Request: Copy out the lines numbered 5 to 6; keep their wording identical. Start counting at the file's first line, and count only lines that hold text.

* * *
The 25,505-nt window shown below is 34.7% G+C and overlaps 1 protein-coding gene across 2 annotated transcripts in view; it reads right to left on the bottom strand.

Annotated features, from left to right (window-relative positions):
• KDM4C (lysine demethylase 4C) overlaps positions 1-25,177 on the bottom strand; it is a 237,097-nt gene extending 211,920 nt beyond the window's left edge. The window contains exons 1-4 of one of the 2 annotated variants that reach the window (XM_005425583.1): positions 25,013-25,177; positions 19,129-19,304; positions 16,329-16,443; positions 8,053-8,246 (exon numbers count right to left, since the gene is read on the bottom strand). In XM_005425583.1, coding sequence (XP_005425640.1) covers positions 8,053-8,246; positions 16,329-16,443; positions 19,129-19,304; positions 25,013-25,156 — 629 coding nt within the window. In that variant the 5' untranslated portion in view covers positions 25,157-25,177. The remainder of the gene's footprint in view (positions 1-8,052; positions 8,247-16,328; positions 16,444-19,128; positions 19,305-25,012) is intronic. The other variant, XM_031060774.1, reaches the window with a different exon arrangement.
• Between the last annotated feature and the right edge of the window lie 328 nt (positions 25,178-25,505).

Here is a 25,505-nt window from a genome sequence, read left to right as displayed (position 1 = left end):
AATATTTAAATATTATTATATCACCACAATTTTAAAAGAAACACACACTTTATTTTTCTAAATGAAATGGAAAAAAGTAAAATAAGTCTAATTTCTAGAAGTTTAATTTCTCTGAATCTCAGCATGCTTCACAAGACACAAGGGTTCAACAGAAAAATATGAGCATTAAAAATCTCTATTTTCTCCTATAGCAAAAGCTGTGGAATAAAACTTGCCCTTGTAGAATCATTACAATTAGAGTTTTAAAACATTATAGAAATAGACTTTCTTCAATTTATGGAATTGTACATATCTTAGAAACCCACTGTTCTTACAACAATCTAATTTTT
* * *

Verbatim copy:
Here is a 25,505-nt window from a genome sequence, read left to right as displayed (position 1 = left end):
AATATTTAAATATTATTATATCACCACAATTTTAAAAGAAACACACACTTTATTTTTCTAAATGAAATGGAAAAAAGTAAAATAAGTCTAATTTCTAGAAGTTTAATTTCTCTGAATCTCAGCATGCTTCACAAGACACAAGGGTTCAACAGAAAAATATGAGCATTAAAAATCTCTATTTTCTCCTATAGCAAAAGCTGTGGAATAAAACTTGCCCTTGTAGAATCATTACAATTAGAGTTTTAAAACATTATAGAAATAGACTTTCTTCAATTTATGGAATTGTACATATCTTAGAAACCCACTGTTCTTACAACAATCTAATTTTT